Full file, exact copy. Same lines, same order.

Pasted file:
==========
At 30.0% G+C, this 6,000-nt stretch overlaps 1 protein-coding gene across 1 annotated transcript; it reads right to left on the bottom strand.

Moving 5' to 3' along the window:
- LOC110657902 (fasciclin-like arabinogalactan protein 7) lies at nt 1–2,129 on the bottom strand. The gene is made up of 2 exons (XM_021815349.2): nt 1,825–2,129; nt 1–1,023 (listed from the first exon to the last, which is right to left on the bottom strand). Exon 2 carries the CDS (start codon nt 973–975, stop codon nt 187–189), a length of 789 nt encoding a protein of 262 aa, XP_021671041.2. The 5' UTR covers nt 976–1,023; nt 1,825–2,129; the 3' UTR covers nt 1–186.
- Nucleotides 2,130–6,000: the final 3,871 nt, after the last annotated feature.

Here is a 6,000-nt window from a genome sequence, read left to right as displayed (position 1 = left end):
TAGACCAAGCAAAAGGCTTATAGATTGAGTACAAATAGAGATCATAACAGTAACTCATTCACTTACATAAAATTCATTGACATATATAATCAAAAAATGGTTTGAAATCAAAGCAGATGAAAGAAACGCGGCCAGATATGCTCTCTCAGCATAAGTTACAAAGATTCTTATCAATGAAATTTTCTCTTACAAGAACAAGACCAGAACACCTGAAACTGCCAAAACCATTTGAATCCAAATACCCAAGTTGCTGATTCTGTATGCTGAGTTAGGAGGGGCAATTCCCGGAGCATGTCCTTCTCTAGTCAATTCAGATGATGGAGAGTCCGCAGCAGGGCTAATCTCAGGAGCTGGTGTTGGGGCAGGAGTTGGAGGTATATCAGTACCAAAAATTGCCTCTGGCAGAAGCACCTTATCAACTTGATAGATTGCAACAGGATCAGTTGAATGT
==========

At 30.0% G+C, this 6,000-nt stretch overlaps 1 protein-coding gene across 1 annotated transcript; it reads right to left on the bottom strand.

Moving 5' to 3' along the window:
- LOC110657902 (fasciclin-like arabinogalactan protein 7) lies at nt 1–2,129 on the bottom strand. The gene is made up of 2 exons (XM_021815349.2): nt 1,825–2,129; nt 1–1,023 (listed from the first exon to the last, which is right to left on the bottom strand). Exon 2 carries the CDS (start codon nt 973–975, stop codon nt 187–189), a length of 789 nt encoding a protein of 262 aa, XP_021671041.2. The 5' UTR covers nt 976–1,023; nt 1,825–2,129; the 3' UTR covers nt 1–186.
- Nucleotides 2,130–6,000: the final 3,871 nt, after the last annotated feature.

Here is a 6,000-nt window from a genome sequence, read left to right as displayed (position 1 = left end):
TAGACCAAGCAAAAGGCTTATAGATTGAGTACAAATAGAGATCATAACAGTAACTCATTCACTTACATAAAATTCATTGACATATATAATCAAAAAATGGTTTGAAATCAAAGCAGATGAAAGAAACGCGGCCAGATATGCTCTCTCAGCATAAGTTACAAAGATTCTTATCAATGAAATTTTCTCTTACAAGAACAAGACCAGAACACCTGAAACTGCCAAAACCATTTGAATCCAAATACCCAAGTTGCTGATTCTGTATGCTGAGTTAGGAGGGGCAATTCCCGGAGCATGTCCTTCTCTAGTCAATTCAGATGATGGAGAGTCCGCAGCAGGGCTAATCTCAGGAGCTGGTGTTGGGGCAGGAGTTGGAGGTATATCAGTACCAAAAATTGCCTCTGGCAGAAGCACCTTATCAACTTGATAGATTGCAACAGGATCAGTTGAATGT